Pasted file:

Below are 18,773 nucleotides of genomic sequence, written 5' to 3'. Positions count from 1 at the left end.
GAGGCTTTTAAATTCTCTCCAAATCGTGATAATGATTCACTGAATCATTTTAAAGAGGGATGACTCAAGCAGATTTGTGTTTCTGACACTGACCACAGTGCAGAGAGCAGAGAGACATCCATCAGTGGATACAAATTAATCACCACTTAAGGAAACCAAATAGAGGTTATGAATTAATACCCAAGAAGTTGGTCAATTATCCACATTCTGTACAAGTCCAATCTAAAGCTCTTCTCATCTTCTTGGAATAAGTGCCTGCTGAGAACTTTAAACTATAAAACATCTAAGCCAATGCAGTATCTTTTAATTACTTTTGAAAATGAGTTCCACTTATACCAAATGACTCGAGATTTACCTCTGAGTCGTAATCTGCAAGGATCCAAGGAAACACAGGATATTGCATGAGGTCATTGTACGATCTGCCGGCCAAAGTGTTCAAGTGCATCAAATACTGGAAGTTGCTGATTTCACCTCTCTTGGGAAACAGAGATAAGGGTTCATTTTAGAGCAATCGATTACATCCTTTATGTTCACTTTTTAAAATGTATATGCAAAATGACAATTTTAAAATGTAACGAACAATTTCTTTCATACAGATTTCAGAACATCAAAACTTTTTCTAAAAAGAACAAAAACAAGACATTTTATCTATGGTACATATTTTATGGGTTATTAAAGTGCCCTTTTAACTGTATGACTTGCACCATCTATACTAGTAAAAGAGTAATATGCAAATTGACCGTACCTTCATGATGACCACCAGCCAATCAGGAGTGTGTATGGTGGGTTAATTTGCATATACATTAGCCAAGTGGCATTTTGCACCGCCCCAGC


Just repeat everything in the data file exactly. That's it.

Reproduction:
Below are 18,773 nucleotides of genomic sequence, written 5' to 3'. Positions count from 1 at the left end.
GAGGCTTTTAAATTCTCTCCAAATCGTGATAATGATTCACTGAATCATTTTAAAGAGGGATGACTCAAGCAGATTTGTGTTTCTGACACTGACCACAGTGCAGAGAGCAGAGAGACATCCATCAGTGGATACAAATTAATCACCACTTAAGGAAACCAAATAGAGGTTATGAATTAATACCCAAGAAGTTGGTCAATTATCCACATTCTGTACAAGTCCAATCTAAAGCTCTTCTCATCTTCTTGGAATAAGTGCCTGCTGAGAACTTTAAACTATAAAACATCTAAGCCAATGCAGTATCTTTTAATTACTTTTGAAAATGAGTTCCACTTATACCAAATGACTCGAGATTTACCTCTGAGTCGTAATCTGCAAGGATCCAAGGAAACACAGGATATTGCATGAGGTCATTGTACGATCTGCCGGCCAAAGTGTTCAAGTGCATCAAATACTGGAAGTTGCTGATTTCACCTCTCTTGGGAAACAGAGATAAGGGTTCATTTTAGAGCAATCGATTACATCCTTTATGTTCACTTTTTAAAATGTATATGCAAAATGACAATTTTAAAATGTAACGAACAATTTCTTTCATACAGATTTCAGAACATCAAAACTTTTTCTAAAAAGAACAAAAACAAGACATTTTATCTATGGTACATATTTTATGGGTTATTAAAGTGCCCTTTTAACTGTATGACTTGCACCATCTATACTAGTAAAAGAGTAATATGCAAATTGACCGTACCTTCATGATGACCACCAGCCAATCAGGAGTGTGTATGGTGGGTTAATTTGCATATACATTAGCCAAGTGGCATTTTGCACCGCCCCAGC